Hawaii Hopes to Initiate Sunscreen Ban
Why would a state known for its beautiful beaches try to implement a sunscreen ban for beachgoers? They say there’s a valid reason.
If Hawaii lawmakers have their way, a sunscreen ban might just change how you protect yourself from the sun when you visit.
A new law awaiting the governor’s signature is designed to ban sunscreens that contain certain chemicals: oxybenzone and octinoxate.
Both have been shown to do serious damage to Hawaii’s coral reefs. Believe it or not, scientists estimate that 14,000 tons — yes, tons — of sunscreen wash off of people swimming in the water and onto the coral reefs. The Smithsonian National Museum of Natural History says this about coral reefs: “The value of coral reefs has been estimated at $30 billion U.S. dollars and perhaps as much as $172 billion U.S. dollars each year, providing food, protection of shorelines, jobs based on tourism, and even medicines.”
As you could probably guess, manufacturers of sunscreen aren’t happy about the law because those chemicals are used in more than 3,500 of the world’s most popular sunscreen products, including Hawaiian Tropic, Coppertone and Banana Boat. Unless manufacturers could find alternative ingredients that accomplish the same thing without damaging the coral reefs, they’d be banned. The only exception would be sunscreens that contain those ingredients that are also prescribed by a licensed physician.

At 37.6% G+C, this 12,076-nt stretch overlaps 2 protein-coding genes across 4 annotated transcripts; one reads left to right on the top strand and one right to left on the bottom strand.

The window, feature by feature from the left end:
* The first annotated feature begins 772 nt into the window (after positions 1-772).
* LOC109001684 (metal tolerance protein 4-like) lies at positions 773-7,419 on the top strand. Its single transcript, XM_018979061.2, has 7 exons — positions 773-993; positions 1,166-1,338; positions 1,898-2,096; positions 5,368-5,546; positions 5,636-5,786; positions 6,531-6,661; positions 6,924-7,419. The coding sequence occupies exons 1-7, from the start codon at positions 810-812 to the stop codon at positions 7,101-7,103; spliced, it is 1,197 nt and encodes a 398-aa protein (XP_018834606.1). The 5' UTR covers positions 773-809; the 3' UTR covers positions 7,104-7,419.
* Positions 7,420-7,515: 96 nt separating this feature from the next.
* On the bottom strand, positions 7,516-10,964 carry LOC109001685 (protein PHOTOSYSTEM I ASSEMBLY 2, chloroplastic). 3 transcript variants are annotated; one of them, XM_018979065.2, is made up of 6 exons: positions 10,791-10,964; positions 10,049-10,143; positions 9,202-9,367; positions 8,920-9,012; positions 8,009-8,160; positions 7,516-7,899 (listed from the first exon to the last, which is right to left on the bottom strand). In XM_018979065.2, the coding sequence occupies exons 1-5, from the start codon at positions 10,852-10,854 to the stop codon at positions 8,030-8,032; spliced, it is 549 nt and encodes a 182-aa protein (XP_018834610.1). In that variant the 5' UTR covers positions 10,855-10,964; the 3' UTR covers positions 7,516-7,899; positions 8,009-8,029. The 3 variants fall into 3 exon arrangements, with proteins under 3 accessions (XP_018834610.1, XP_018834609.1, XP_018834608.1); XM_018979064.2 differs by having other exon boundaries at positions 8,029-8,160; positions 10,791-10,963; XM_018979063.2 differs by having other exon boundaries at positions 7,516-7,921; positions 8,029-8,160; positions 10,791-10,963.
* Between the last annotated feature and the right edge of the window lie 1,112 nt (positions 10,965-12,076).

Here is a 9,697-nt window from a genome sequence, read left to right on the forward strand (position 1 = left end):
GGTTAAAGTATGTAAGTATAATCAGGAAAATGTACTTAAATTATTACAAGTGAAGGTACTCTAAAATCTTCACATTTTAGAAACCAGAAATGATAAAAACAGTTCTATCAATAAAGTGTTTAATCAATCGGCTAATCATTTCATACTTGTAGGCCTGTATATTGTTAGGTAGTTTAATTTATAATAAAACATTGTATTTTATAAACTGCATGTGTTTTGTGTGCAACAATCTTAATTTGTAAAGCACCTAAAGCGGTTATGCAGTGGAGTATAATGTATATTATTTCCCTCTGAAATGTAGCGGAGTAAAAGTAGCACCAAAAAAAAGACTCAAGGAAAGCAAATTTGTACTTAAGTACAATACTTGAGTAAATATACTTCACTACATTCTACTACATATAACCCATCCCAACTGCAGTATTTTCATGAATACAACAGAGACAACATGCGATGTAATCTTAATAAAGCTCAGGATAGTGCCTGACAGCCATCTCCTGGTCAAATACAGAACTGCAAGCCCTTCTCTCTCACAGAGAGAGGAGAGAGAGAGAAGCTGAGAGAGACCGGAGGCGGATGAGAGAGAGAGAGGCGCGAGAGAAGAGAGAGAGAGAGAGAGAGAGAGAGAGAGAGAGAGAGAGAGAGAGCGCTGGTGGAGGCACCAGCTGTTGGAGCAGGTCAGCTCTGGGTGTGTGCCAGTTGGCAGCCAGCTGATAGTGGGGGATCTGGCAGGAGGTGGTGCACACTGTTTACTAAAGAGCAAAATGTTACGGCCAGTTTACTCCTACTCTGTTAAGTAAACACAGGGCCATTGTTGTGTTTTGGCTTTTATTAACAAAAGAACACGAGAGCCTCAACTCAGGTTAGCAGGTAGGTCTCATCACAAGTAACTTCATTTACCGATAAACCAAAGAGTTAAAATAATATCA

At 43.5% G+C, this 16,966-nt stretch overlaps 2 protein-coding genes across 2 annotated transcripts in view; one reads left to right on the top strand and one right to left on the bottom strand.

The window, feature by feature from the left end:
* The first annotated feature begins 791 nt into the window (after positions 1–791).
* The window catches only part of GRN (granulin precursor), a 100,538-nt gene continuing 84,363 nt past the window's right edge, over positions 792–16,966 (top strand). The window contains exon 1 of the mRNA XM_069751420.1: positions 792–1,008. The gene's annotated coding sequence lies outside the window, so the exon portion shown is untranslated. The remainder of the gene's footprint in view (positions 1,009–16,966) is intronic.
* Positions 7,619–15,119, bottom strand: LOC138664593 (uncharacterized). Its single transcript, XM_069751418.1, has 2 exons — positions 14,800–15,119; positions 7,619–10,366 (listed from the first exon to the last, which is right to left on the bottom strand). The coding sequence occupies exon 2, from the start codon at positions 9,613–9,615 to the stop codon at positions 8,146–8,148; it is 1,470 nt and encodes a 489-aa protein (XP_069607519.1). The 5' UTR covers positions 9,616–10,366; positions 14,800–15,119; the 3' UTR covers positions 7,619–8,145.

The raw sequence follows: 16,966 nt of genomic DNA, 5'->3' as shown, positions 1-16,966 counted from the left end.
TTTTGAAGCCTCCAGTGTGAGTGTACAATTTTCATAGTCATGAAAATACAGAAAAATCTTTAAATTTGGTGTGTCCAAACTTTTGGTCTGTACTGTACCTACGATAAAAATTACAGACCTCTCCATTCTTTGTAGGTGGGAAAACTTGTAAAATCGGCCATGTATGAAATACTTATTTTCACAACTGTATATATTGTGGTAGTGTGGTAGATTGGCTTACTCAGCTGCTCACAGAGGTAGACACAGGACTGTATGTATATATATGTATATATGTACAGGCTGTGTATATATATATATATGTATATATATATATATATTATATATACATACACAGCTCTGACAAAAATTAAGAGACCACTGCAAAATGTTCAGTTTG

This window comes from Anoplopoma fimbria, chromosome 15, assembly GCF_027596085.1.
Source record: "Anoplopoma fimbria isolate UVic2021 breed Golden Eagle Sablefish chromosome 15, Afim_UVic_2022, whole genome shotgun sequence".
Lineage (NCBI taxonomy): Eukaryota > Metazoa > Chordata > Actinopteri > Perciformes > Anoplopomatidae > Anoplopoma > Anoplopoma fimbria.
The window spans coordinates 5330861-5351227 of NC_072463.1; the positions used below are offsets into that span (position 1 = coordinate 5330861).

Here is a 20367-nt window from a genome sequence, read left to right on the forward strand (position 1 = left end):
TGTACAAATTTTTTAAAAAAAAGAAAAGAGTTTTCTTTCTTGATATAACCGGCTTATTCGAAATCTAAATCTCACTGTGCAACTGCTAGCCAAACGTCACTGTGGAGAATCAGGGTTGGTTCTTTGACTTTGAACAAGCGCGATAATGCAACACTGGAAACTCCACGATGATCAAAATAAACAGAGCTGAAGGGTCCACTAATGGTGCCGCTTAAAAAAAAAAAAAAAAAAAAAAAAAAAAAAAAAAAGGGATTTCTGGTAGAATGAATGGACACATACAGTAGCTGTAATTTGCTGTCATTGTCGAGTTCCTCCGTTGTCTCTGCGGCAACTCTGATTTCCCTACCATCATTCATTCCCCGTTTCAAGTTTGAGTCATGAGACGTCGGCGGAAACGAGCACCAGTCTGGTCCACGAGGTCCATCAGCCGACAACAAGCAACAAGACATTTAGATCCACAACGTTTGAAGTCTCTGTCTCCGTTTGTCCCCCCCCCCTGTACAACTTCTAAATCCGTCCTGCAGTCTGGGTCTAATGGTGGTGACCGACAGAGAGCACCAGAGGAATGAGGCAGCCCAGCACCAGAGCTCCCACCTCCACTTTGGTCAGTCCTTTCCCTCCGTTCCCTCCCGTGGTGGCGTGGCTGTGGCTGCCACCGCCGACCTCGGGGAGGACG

So enjoying time on the beach in Hawaii could soon mean finding a different way to protect yourself from skin cancer, a disease blamed on too much skin damage from the sun’s UV rays.
The most curious aspect of this whole measure to me is the timeframe in which it would take effect. If the governor signs the bill, it won’t be until Jan. 1, 2021 that it takes effect.
That’s nearly three years from now.
Does that mean there are currently no alternative ingredients proven to work? If there aren’t, it could take longer than three years to find something that does, work out the right combination, test for side effects and get it into production.
If there are already alternatives that are safe — and it appears that there are because other brands say they wouldn’t be affected by the ban — then why would it take so long to get the ban underway? If the reefs have an economic impact of up to $172 billion, why are we waiting so long to finally start protecting them better than we are now?
I applaud Hawaii for their efforts to save a valuable resource. It just seems that it’s taking too long for that rescue to begin.